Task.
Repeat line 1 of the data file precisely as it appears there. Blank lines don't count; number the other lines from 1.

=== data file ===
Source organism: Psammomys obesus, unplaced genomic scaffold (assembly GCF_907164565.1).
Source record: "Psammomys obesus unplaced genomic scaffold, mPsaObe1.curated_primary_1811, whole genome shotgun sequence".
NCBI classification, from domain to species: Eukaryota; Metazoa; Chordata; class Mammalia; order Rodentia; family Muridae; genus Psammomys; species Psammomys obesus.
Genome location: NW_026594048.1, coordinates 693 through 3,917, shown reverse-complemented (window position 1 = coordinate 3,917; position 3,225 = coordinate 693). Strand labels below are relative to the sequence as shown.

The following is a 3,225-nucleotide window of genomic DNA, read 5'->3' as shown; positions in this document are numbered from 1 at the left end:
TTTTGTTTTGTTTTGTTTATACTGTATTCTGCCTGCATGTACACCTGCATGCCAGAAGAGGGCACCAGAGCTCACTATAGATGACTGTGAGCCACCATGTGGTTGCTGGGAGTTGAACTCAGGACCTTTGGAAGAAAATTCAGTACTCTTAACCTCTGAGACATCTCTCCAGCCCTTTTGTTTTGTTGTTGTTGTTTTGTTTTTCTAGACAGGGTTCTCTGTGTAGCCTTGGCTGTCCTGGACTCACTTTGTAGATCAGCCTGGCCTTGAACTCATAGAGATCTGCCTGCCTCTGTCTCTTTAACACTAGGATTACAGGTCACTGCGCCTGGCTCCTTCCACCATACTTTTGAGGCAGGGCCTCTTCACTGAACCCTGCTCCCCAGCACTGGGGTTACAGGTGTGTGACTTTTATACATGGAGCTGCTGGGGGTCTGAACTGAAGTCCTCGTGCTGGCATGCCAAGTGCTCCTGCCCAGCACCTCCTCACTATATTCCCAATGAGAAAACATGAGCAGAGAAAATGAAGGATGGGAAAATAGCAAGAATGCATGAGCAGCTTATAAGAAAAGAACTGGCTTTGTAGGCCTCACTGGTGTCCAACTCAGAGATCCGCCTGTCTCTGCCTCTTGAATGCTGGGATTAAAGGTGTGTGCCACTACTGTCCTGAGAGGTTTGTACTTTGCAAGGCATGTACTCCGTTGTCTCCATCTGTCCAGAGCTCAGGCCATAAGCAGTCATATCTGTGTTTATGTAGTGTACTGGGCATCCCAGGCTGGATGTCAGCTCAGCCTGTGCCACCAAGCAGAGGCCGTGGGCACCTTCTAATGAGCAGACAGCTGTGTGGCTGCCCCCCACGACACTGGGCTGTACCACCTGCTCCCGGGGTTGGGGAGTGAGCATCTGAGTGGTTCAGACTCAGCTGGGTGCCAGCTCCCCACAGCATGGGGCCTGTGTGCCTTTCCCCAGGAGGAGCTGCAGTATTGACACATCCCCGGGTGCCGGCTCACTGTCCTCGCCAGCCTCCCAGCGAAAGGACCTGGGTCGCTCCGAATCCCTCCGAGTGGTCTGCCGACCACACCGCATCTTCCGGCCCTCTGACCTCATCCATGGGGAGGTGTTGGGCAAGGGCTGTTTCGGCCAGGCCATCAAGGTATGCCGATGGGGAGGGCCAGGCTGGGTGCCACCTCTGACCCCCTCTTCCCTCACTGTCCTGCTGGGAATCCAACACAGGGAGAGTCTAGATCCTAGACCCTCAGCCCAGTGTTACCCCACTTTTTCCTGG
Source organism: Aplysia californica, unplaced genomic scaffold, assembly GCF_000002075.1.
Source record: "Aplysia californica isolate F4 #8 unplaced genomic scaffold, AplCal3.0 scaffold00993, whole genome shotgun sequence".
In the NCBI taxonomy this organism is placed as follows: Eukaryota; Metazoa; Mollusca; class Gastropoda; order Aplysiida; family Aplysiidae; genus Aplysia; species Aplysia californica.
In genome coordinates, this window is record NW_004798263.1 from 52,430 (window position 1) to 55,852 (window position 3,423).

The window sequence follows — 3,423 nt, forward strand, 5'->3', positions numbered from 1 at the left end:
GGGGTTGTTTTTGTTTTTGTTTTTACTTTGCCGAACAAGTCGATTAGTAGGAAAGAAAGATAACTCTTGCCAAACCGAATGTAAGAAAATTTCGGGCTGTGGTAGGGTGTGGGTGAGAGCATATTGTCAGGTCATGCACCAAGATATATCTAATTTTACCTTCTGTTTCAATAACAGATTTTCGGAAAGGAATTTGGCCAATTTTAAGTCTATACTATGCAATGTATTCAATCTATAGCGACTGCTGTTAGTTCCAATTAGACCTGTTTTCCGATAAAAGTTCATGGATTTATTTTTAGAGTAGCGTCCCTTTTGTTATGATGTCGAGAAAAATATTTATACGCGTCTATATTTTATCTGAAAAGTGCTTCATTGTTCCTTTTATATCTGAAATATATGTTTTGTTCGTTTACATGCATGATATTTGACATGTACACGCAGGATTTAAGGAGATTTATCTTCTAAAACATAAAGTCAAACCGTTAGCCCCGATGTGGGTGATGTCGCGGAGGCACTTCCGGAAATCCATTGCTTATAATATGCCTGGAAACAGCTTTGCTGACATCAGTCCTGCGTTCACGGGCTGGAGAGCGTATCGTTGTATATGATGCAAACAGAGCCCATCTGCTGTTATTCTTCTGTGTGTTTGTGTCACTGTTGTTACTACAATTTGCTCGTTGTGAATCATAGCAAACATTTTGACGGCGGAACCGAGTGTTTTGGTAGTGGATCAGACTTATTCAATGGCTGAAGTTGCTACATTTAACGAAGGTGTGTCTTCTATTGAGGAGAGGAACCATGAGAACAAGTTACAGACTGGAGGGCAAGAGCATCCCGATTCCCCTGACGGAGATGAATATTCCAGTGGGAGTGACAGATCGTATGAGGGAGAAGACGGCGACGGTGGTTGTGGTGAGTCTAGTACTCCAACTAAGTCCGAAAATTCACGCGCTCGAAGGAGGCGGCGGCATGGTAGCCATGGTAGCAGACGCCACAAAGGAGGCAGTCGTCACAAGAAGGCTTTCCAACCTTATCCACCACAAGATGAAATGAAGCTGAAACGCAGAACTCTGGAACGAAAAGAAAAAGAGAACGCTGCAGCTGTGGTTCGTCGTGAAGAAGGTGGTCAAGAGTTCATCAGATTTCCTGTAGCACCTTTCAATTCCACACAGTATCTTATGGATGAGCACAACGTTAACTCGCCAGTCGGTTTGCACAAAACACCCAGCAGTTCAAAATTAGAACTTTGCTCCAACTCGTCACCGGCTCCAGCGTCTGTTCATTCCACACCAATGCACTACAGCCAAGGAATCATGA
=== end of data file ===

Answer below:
Source organism: Psammomys obesus, unplaced genomic scaffold (assembly GCF_907164565.1).